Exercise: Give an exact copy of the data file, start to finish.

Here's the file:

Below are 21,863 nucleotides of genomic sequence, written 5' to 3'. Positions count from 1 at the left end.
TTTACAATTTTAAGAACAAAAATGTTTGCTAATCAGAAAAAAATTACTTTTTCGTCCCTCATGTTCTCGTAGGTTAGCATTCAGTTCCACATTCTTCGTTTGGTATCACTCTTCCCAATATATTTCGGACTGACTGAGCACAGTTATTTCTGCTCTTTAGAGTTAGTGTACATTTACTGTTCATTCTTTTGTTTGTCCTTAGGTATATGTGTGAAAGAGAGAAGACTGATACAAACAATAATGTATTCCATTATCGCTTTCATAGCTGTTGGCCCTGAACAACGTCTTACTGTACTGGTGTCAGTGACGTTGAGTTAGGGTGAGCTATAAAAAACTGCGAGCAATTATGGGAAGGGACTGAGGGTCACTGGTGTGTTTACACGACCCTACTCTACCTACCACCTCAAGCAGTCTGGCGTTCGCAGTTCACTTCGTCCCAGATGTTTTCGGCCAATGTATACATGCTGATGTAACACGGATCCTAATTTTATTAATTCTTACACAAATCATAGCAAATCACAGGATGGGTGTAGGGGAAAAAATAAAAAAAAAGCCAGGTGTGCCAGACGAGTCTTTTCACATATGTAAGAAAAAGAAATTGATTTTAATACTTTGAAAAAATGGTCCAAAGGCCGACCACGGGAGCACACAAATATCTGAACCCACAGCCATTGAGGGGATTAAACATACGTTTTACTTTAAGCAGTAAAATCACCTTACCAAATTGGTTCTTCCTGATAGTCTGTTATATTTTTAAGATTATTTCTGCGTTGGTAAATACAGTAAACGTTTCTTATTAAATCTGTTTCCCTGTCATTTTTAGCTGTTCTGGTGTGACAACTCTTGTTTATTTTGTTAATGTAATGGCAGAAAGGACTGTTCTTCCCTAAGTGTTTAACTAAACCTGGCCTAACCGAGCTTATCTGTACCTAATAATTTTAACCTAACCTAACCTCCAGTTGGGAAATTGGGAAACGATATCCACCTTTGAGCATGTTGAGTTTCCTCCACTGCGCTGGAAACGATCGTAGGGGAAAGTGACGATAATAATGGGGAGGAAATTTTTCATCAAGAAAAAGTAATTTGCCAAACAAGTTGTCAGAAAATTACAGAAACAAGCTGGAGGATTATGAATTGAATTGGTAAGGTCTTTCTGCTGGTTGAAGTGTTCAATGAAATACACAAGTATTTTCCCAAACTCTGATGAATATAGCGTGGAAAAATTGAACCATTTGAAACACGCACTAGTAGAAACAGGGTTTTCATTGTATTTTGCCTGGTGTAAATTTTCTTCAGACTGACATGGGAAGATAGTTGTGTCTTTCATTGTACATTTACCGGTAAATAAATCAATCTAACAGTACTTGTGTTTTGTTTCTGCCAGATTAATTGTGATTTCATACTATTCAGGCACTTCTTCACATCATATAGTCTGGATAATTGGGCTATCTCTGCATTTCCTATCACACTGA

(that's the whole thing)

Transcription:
Below are 21,863 nucleotides of genomic sequence, written 5' to 3'. Positions count from 1 at the left end.
TTTACAATTTTAAGAACAAAAATGTTTGCTAATCAGAAAAAAATTACTTTTTCGTCCCTCATGTTCTCGTAGGTTAGCATTCAGTTCCACATTCTTCGTTTGGTATCACTCTTCCCAATATATTTCGGACTGACTGAGCACAGTTATTTCTGCTCTTTAGAGTTAGTGTACATTTACTGTTCATTCTTTTGTTTGTCCTTAGGTATATGTGTGAAAGAGAGAAGACTGATACAAACAATAATGTATTCCATTATCGCTTTCATAGCTGTTGGCCCTGAACAACGTCTTACTGTACTGGTGTCAGTGACGTTGAGTTAGGGTGAGCTATAAAAAACTGCGAGCAATTATGGGAAGGGACTGAGGGTCACTGGTGTGTTTACACGACCCTACTCTACCTACCACCTCAAGCAGTCTGGCGTTCGCAGTTCACTTCGTCCCAGATGTTTTCGGCCAATGTATACATGCTGATGTAACACGGATCCTAATTTTATTAATTCTTACACAAATCATAGCAAATCACAGGATGGGTGTAGGGGAAAAAATAAAAAAAAAGCCAGGTGTGCCAGACGAGTCTTTTCACATATGTAAGAAAAAGAAATTGATTTTAATACTTTGAAAAAATGGTCCAAAGGCCGACCACGGGAGCACACAAATATCTGAACCCACAGCCATTGAGGGGATTAAACATACGTTTTACTTTAAGCAGTAAAATCACCTTACCAAATTGGTTCTTCCTGATAGTCTGTTATATTTTTAAGATTATTTCTGCGTTGGTAAATACAGTAAACGTTTCTTATTAAATCTGTTTCCCTGTCATTTTTAGCTGTTCTGGTGTGACAACTCTTGTTTATTTTGTTAATGTAATGGCAGAAAGGACTGTTCTTCCCTAAGTGTTTAACTAAACCTGGCCTAACCGAGCTTATCTGTACCTAATAATTTTAACCTAACCTAACCTCCAGTTGGGAAATTGGGAAACGATATCCACCTTTGAGCATGTTGAGTTTCCTCCACTGCGCTGGAAACGATCGTAGGGGAAAGTGACGATAATAATGGGGAGGAAATTTTTCATCAAGAAAAAGTAATTTGCCAAACAAGTTGTCAGAAAATTACAGAAACAAGCTGGAGGATTATGAATTGAATTGGTAAGGTCTTTCTGCTGGTTGAAGTGTTCAATGAAATACACAAGTATTTTCCCAAACTCTGATGAATATAGCGTGGAAAAATTGAACCATTTGAAACACGCACTAGTAGAAACAGGGTTTTCATTGTATTTTGCCTGGTGTAAATTTTCTTCAGACTGACATGGGAAGATAGTTGTGTCTTTCATTGTACATTTACCGGTAAATAAATCAATCTAACAGTACTTGTGTTTTGTTTCTGCCAGATTAATTGTGATTTCATACTATTCAGGCACTTCTTCACATCATATAGTCTGGATAATTGGGCTATCTCTGCATTTCCTATCACACTGA